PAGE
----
WAS the assassination of Bangabandhu Sheikh Mujibur Rahman and his family members on August 15, 1975 merely the result of personal malice and an act out of sudden fury of some army officers?
Long investigation by veteran US journalist Lawrence Lifschultz has made it clear that there was a deep-rooted conspiracy behind the dark episode of August 15.
Lifschultz in a number of investigative reports published in newspapers made it clear that Khandaker Moshtaque and a quarter of US embassy officials in Dhaka were closely involved with the small section of army officers in the August 15 coup.
At long last, Lifschultz disclosed the name of his "very reliable source", the then US ambassador in Dhaka Eugene Booster with whom he has maintained close communication for the 30 years.
Booster repeatedly objected to the conspiracy leading to the August 15 assassination, even issued written instruction in this regard, but failed to prevent the then station chief Philip Cherry of US Central Intelligence Agency (CIA) in Dhaka office from doing the conspiracy.
Lifschultz's plan to publish an interview of Eugene Booster in this regard remained unfulfilled as Booster passed away on July 7 last.
The new-born Bangladesh could not save herself from the wrath of then foreign secretary Henry Kissinger who could never forget that Bangladesh was born in opposition to his suggestion.
Along with Salvador Allende of Chile and Taiyoo of Vietnam, Bangabandhu Sheikh Mujibur Rahman was in Kissinger's political vendetta.
What USA started during the Liberation War in 1971 with attempt to split the Awami League using Khandaker Moshtaque and his accomplices continued after the independence following a direct US instigation, resulting in the carnage on August 15, 1975.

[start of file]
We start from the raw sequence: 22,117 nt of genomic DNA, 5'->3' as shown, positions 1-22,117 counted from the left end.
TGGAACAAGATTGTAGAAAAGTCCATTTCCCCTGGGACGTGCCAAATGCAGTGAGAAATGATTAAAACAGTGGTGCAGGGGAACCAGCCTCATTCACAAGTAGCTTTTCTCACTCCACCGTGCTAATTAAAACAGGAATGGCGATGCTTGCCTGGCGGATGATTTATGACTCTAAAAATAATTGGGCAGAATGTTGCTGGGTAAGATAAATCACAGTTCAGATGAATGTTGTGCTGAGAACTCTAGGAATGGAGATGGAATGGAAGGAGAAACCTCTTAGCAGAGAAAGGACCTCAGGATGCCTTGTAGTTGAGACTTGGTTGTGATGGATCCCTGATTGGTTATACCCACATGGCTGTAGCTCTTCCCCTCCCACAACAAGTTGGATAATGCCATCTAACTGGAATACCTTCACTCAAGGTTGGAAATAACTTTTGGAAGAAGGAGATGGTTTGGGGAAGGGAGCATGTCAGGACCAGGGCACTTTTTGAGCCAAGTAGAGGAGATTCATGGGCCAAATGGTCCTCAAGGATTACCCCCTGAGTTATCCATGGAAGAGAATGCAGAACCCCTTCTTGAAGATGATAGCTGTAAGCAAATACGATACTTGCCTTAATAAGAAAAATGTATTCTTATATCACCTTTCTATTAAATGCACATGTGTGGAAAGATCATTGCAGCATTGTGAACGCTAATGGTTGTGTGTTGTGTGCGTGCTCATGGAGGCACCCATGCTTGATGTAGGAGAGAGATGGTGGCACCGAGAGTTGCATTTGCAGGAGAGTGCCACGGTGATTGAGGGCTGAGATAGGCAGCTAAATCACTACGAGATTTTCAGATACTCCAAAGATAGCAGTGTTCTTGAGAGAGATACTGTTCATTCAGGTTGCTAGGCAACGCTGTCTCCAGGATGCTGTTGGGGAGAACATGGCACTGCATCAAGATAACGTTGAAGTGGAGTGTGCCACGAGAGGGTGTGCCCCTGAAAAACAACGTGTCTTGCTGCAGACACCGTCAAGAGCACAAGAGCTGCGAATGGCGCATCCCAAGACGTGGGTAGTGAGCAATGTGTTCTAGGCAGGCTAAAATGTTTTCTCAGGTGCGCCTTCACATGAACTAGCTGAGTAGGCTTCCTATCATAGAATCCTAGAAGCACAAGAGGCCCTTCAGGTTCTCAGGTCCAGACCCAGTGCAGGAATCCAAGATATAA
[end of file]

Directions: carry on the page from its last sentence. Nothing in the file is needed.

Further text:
On basis of his 30 years' investigation that included interviews with the US sources, Moshtaque and others concerned, Lifschultz has written a series of that tale which was published in The Daily Star in August 2005.This is the first installment headlined 'The long shadow of the August 1975 Coup'.
"The 30th anniversary of the August 15th military coup in Bangladesh powerfully illustrates the dictum of William Faulkner that the past is never dead, it is not even past. For those of us who lived through the years of Bangladesh's 'War of Independence' and the decade of the 1970s, we remember these dates as milestones of an era. They are markers on a road we traveled to a destination many did not reach.
"After thirty years Bangladesh still lives with the legacy of the violent night of August 15th. Just over four years from that dark March night in 1971 when Pakistani Army troops rolled their tanks and armoured vehicles through the streets of Dhaka slaughtering their fellow countrymen instead of accepting the outcome of national elections they had agreed to accept, a small unit of the new Bangladesh Army invoking the sordid tradition of Pakistan Army staged a traditional military putsch.
"Within hours, Sheikh Mujibur Rahman, symbol for many of an ideal of liberation, was dead in a military coup d'etat that had run amok in a frenzy of killing. Mujib and almost his entire family were slaughtered including his wife and sons, the youngest only twelve. On that deadly night groups of soldiers broke into squads and traveled around the city killing relatives of Mujib's family..."
Bangladesh's Quest for Closure